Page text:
August 2014
Volume 14, Issue 10
Free
Vision Sciences Society Annual Meeting Abstract  |   August 2014
Amelioration of the distracting effect of cellphone driving
Author Affiliations
  • Whitney N. Street
    Department of Psychology and Beckman Institute, University of Illinois at Urbana-Champaign
  • John G. Gaspar
    Department of Psychology and Beckman Institute, University of Illinois at Urbana-Champaign
  • Matthew B. Windsor
    Department of Psychology and Beckman Institute, University of Illinois at Urbana-Champaign
  • Ronald Carbonari
    Beckman Institute for Advanced Science and Technology, University of Illinois at Urbana-Champaign
  • Henry Kaczmarski
    Beckman Institute for Advanced Science and Technology, University of Illinois at Urbana-Champaign
  • Arthur F. Kramer
    Department of Psychology and Beckman Institute, University of Illinois at Urbana-Champaign
  • Kyle E. Mathewson
    Beckman Institute for Advanced Science and Technology, University of Illinois at Urbana-Champaign
Journal of Vision August 2014, Vol.14, 531. doi:10.1167/14.10.531
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      Whitney N. Street, John G. Gaspar, Matthew B. Windsor, Ronald Carbonari, Henry Kaczmarski, Arthur F. Kramer, Kyle E. Mathewson; Amelioration of the distracting effect of cellphone driving. Journal of Vision 2014;14(10):531. doi: 10.1167/14.10.531.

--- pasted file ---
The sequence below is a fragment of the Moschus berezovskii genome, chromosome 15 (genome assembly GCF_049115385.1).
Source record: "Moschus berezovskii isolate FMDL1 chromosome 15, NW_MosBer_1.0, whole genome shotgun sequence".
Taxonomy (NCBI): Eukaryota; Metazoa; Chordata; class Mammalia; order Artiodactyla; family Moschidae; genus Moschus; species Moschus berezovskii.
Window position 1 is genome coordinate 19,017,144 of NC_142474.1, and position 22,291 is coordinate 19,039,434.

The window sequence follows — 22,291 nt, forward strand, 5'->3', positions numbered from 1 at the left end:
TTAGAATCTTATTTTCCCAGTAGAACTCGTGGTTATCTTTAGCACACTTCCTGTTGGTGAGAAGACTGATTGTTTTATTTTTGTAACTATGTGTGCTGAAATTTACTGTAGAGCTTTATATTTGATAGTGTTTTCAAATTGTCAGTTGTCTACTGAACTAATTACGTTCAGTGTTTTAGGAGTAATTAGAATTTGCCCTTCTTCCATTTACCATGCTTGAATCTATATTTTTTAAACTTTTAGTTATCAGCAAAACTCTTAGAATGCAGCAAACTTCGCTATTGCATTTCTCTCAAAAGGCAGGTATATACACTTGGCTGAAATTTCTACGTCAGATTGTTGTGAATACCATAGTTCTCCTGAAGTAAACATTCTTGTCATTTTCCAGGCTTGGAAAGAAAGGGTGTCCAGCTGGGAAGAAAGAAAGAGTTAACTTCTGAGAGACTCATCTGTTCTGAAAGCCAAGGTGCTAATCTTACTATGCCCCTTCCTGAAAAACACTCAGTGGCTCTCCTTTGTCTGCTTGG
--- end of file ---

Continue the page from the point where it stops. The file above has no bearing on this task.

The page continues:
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      © ARVO (1962-2015); The Authors (2016-present)

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Abstract

Cellphone use is known to impair driving performance, yet persists. This impairment is thought to stem, in part, from the remote conversation partner's lack of situational awareness. In this study, pairs of participants completed a driving task in a high-fidelity driving simulator while naturally conversing. Similar to previous studies, drivers drove alone, with a passenger, and talking on a hands-free cellphone. Additionally, drivers completed the task while their conversation partner could see both the road ahead and the driver's face via a video feed (videophone). If the situational awareness theory is true, this additional video information should mitigate the negative effects of cellphone distraction. When another vehicle unexpectedly merged, collision rates were significantly higher in the cellphone condition than the videophone, passenger, or drive-alone conditions which were equivalent. No group differences were found in collision rates during lead-vehicle braking events. Additionally, both drivers and their conversation partners made shorter utterances when on the videophone. When referring to traffic, videophone drivers and partners took more turns talking and made longer, more frequent traffic references. Therefore, additional video seen only by the conversation partner changed the conversation dynamics and decreased the likelihood of a collision with an unexpected merging vehicle. Unlike in-car passengers who mostly looked at the road, videophone partners looked about equally at the driver's face and the road suggesting that out-of-car partners are attaining their situational awareness differently or possibly less optimally than in-car passengers. The remote conversation partner's additional video information allows them to help drivers by modulating the dynamics of the conversation and referring to traffic more often, cutting the likelihood of collisions in half. This finding has direct applications to distracted driving. Further research is needed to investigate if this benefit remains when the videophone conversation partner is distracted as occurs in the real world.

Meeting abstract presented at VSS 2014

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